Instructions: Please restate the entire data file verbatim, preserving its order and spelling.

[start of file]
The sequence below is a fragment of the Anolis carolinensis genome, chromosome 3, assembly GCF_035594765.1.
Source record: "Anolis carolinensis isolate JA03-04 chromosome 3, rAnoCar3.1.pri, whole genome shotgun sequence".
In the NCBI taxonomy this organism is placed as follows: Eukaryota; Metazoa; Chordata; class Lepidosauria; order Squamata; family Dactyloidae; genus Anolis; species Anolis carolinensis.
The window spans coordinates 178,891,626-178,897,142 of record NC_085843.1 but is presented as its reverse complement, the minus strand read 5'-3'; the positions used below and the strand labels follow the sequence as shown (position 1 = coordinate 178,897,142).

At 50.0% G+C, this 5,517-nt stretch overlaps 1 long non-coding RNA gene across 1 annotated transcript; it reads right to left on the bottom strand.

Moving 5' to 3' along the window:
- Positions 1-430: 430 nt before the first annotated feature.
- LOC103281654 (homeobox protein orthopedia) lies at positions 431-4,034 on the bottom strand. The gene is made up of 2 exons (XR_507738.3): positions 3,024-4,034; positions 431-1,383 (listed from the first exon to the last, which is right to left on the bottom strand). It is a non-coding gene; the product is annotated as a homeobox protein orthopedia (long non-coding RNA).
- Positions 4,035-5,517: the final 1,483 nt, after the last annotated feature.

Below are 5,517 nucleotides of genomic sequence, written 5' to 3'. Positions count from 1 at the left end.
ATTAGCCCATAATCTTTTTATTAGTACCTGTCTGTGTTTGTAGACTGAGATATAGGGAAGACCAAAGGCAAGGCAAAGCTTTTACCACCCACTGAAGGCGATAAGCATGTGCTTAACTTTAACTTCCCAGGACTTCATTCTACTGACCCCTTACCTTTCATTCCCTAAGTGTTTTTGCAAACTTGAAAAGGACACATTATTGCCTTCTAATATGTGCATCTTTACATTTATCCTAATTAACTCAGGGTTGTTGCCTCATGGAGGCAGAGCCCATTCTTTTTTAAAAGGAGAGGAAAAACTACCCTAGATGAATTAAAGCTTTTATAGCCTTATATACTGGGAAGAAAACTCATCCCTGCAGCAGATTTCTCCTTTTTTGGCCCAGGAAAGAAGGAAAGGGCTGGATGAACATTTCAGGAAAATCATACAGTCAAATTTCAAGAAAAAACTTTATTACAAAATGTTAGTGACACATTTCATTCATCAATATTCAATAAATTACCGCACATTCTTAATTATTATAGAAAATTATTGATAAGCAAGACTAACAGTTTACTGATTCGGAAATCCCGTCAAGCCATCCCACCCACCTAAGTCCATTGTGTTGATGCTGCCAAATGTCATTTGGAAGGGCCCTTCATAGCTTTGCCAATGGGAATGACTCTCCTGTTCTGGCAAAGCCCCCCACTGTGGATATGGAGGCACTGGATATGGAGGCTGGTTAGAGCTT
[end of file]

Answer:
The sequence below is a fragment of the Anolis carolinensis genome, chromosome 3, assembly GCF_035594765.1.
Source record: "Anolis carolinensis isolate JA03-04 chromosome 3, rAnoCar3.1.pri, whole genome shotgun sequence".
In the NCBI taxonomy this organism is placed as follows: Eukaryota; Metazoa; Chordata; class Lepidosauria; order Squamata; family Dactyloidae; genus Anolis; species Anolis carolinensis.
The window spans coordinates 178,891,626-178,897,142 of record NC_085843.1 but is presented as its reverse complement, the minus strand read 5'-3'; the positions used below and the strand labels follow the sequence as shown (position 1 = coordinate 178,897,142).

At 50.0% G+C, this 5,517-nt stretch overlaps 1 long non-coding RNA gene across 1 annotated transcript; it reads right to left on the bottom strand.

Moving 5' to 3' along the window:
- Positions 1-430: 430 nt before the first annotated feature.
- LOC103281654 (homeobox protein orthopedia) lies at positions 431-4,034 on the bottom strand. The gene is made up of 2 exons (XR_507738.3): positions 3,024-4,034; positions 431-1,383 (listed from the first exon to the last, which is right to left on the bottom strand). It is a non-coding gene; the product is annotated as a homeobox protein orthopedia (long non-coding RNA).
- Positions 4,035-5,517: the final 1,483 nt, after the last annotated feature.

Below are 5,517 nucleotides of genomic sequence, written 5' to 3'. Positions count from 1 at the left end.
ATTAGCCCATAATCTTTTTATTAGTACCTGTCTGTGTTTGTAGACTGAGATATAGGGAAGACCAAAGGCAAGGCAAAGCTTTTACCACCCACTGAAGGCGATAAGCATGTGCTTAACTTTAACTTCCCAGGACTTCATTCTACTGACCCCTTACCTTTCATTCCCTAAGTGTTTTTGCAAACTTGAAAAGGACACATTATTGCCTTCTAATATGTGCATCTTTACATTTATCCTAATTAACTCAGGGTTGTTGCCTCATGGAGGCAGAGCCCATTCTTTTTTAAAAGGAGAGGAAAAACTACCCTAGATGAATTAAAGCTTTTATAGCCTTATATACTGGGAAGAAAACTCATCCCTGCAGCAGATTTCTCCTTTTTTGGCCCAGGAAAGAAGGAAAGGGCTGGATGAACATTTCAGGAAAATCATACAGTCAAATTTCAAGAAAAAACTTTATTACAAAATGTTAGTGACACATTTCATTCATCAATATTCAATAAATTACCGCACATTCTTAATTATTATAGAAAATTATTGATAAGCAAGACTAACAGTTTACTGATTCGGAAATCCCGTCAAGCCATCCCACCCACCTAAGTCCATTGTGTTGATGCTGCCAAATGTCATTTGGAAGGGCCCTTCATAGCTTTGCCAATGGGAATGACTCTCCTGTTCTGGCAAAGCCCCCCACTGTGGATATGGAGGCACTGGATATGGAGGCTGGTTAGAGCTT